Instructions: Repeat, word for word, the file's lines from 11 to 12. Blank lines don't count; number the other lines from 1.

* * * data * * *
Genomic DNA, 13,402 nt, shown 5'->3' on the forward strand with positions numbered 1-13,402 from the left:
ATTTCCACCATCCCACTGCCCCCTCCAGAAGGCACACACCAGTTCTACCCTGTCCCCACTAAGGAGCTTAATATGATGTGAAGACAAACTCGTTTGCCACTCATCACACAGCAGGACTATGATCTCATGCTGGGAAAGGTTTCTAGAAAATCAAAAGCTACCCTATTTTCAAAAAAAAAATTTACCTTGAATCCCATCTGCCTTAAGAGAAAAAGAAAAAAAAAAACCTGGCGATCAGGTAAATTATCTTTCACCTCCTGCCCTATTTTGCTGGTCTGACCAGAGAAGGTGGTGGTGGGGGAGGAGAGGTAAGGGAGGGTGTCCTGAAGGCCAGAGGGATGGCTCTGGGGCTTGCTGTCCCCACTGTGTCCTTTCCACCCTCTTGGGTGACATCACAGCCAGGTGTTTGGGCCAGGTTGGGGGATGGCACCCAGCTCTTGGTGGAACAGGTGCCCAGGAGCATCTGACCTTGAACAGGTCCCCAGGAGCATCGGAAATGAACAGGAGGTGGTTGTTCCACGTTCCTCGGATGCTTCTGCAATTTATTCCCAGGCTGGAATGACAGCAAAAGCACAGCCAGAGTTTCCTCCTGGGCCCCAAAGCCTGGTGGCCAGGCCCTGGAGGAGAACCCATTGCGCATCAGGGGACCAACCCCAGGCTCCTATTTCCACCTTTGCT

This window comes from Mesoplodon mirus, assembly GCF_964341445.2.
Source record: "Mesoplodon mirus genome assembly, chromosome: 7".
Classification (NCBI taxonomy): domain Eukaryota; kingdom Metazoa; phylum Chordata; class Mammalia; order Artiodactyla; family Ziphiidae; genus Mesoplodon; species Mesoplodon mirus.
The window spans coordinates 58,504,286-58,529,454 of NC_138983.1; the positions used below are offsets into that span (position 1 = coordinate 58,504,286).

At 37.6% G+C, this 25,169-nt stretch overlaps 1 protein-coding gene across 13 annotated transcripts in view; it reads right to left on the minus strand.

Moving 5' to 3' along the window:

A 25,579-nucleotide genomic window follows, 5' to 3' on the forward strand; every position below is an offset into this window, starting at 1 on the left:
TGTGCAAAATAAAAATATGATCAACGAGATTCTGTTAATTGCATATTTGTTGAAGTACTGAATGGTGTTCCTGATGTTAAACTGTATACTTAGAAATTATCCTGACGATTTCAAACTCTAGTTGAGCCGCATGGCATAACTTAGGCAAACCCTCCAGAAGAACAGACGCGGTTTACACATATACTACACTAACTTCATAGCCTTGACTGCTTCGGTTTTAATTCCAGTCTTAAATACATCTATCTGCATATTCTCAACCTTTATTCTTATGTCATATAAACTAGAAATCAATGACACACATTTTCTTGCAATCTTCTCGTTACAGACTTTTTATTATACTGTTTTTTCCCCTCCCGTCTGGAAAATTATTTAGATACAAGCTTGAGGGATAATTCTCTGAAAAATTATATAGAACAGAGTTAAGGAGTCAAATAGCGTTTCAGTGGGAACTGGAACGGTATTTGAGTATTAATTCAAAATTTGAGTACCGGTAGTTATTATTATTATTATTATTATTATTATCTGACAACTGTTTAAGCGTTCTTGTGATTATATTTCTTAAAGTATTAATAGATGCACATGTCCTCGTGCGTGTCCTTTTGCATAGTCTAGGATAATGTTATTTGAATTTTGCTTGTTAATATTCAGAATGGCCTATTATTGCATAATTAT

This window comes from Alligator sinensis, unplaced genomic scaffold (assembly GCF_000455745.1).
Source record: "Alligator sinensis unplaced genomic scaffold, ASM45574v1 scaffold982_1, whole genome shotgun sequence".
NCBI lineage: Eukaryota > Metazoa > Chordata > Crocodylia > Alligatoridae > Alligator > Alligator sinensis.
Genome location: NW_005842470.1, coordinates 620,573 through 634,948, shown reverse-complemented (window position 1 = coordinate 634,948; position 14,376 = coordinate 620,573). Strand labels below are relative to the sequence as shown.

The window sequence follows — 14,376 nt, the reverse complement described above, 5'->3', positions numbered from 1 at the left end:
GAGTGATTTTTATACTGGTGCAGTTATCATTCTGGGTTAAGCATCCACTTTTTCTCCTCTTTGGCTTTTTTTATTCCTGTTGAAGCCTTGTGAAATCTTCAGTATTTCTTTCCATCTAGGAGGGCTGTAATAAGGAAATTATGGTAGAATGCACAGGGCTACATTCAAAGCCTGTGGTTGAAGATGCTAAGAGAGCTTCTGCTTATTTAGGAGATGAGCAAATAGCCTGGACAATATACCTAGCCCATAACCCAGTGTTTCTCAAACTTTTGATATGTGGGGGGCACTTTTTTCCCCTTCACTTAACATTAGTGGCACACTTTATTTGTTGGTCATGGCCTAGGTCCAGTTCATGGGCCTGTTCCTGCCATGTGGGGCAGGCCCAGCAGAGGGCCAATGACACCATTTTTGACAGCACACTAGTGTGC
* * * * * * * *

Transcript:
This window comes from Alligator sinensis, unplaced genomic scaffold (assembly GCF_000455745.1).
Source record: "Alligator sinensis unplaced genomic scaffold, ASM45574v1 scaffold982_1, whole genome shotgun sequence".